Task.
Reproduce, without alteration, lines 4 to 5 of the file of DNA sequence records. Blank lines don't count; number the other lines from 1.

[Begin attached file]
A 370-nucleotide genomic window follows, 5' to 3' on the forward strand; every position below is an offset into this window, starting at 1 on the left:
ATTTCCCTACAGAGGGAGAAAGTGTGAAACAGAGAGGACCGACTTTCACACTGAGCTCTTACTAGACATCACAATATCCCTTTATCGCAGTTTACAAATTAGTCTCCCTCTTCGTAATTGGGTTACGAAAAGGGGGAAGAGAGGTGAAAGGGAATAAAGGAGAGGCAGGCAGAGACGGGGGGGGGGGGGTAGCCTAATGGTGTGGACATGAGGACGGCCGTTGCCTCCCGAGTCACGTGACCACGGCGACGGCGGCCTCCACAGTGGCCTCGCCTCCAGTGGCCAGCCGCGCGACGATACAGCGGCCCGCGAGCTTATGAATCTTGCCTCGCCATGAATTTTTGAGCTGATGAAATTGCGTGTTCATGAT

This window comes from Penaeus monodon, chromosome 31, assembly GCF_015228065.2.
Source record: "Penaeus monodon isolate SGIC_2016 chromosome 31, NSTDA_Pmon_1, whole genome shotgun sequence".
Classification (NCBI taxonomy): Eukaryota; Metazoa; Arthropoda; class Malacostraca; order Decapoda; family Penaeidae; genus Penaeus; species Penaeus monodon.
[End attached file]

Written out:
Source record: "Penaeus monodon isolate SGIC_2016 chromosome 31, NSTDA_Pmon_1, whole genome shotgun sequence".
Classification (NCBI taxonomy): Eukaryota; Metazoa; Arthropoda; class Malacostraca; order Decapoda; family Penaeidae; genus Penaeus; species Penaeus monodon.